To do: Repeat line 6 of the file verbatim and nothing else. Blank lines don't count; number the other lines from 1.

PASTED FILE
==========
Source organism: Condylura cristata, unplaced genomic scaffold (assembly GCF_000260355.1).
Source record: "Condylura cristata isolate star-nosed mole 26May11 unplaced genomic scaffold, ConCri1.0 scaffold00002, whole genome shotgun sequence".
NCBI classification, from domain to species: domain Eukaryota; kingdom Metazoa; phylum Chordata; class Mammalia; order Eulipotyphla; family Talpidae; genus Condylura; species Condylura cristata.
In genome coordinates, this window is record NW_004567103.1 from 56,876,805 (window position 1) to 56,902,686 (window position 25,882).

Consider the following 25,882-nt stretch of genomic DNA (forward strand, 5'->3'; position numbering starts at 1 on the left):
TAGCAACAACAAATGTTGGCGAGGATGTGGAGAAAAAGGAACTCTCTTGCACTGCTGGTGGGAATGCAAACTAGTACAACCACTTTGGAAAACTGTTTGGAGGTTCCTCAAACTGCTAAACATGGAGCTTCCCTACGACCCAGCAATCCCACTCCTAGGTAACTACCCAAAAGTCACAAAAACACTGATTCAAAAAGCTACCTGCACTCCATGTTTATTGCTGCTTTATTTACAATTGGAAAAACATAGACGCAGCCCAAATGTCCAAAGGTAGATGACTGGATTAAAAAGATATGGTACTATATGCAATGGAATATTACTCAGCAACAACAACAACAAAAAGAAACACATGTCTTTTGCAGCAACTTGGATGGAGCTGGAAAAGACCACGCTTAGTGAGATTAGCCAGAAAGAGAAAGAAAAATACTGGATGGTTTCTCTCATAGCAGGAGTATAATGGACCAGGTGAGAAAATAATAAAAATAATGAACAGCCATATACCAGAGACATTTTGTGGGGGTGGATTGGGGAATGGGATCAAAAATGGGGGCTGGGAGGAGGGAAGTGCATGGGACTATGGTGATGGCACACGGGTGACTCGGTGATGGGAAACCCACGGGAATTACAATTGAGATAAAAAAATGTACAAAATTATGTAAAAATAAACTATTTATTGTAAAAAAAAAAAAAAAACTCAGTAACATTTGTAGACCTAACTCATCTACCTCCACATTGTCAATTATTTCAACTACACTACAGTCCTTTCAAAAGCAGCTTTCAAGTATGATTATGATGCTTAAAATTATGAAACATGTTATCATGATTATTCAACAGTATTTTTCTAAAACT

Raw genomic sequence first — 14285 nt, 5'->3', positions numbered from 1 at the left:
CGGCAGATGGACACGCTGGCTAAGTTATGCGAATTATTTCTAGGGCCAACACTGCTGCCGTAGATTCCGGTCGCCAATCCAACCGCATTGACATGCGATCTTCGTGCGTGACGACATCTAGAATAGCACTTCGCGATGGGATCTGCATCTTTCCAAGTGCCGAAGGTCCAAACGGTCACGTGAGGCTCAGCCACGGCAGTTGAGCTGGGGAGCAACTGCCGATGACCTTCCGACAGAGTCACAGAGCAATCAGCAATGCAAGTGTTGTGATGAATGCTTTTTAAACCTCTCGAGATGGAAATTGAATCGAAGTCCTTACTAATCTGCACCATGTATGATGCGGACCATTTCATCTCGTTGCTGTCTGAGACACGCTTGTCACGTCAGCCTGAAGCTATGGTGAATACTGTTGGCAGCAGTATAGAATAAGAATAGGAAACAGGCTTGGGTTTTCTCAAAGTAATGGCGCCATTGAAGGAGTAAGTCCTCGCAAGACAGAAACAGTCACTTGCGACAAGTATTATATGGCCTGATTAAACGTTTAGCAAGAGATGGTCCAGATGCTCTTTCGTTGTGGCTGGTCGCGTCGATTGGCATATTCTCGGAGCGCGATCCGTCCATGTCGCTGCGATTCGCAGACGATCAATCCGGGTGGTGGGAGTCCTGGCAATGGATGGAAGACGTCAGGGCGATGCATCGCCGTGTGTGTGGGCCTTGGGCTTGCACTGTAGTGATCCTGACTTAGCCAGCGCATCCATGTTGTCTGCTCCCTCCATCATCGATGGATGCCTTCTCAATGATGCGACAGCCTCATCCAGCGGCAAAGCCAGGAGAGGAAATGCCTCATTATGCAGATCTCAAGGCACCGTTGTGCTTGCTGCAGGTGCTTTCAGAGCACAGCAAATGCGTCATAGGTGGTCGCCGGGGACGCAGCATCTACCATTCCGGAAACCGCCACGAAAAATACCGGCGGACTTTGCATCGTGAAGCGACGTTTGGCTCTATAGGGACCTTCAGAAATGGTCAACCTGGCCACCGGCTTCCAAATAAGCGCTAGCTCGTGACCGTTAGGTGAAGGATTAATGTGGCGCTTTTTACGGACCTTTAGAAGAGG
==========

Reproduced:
TAGCAACAACAAATGTTGGCGAGGATGTGGAGAAAAAGGAACTCTCTTGCACTGCTGGTGGGAATGCAAACTAGTACAACCACTTTGGAAAACTGTTTGGAGGTTCCTCAAACTGCTAAACATGGAGCTTCCCTACGACCCAGCAATCCCACTCCTAGGTAACTACCCAAAAGTCACAAAAACACTGATTCAAAAAGCTACCTGCACTCCATGTTTATTGCTGCTTTATTTACAATTGGAAAAACATAGACGCAGCCCAAATGTCCAAAGGTAGATGACTGGATTAAAAAGATATGGTACTATATGCAATGGAATATTACTCAGCAACAACAACAACAAAAAGAAACACATGTCTTTTGCAGCAACTTGGATGGAGCTGGAAAAGACCACGCTTAGTGAGATTAGCCAGAAAGAGAAAGAAAAATACTGGATGGTTTCTCTCATAGCAGGAGTATAATGGACCAGGTGAGAAAATAATAAAAATAATGAACAGCCATATACCAGAGACATTTTGTGGGGGTGGATTGGGGAATGGGATCAAAAATGGGGGCTGGGAGGAGGGAAGTGCATGGGACTATGGTGATGGCACACGGGTGACTCGGTGATGGGAAACCCACGGGAATTACAATTGAGATAAAAAAATGTACAAAATTATGTAAAAATAAACTATTTATTGTAAAAAAAAAAAAAAAACTCAGTAACATTTGTAGACCTAACTCATCTACCTCCACATTGTCAATTATTTCAACTACACTACAGTCCTTTCAAAAGCAGCTTTCAAGTATGATTATGATGCTTAAAATTATGAAACATGTTATCATGATTATTCAACAGTATTTTTCTAAAACT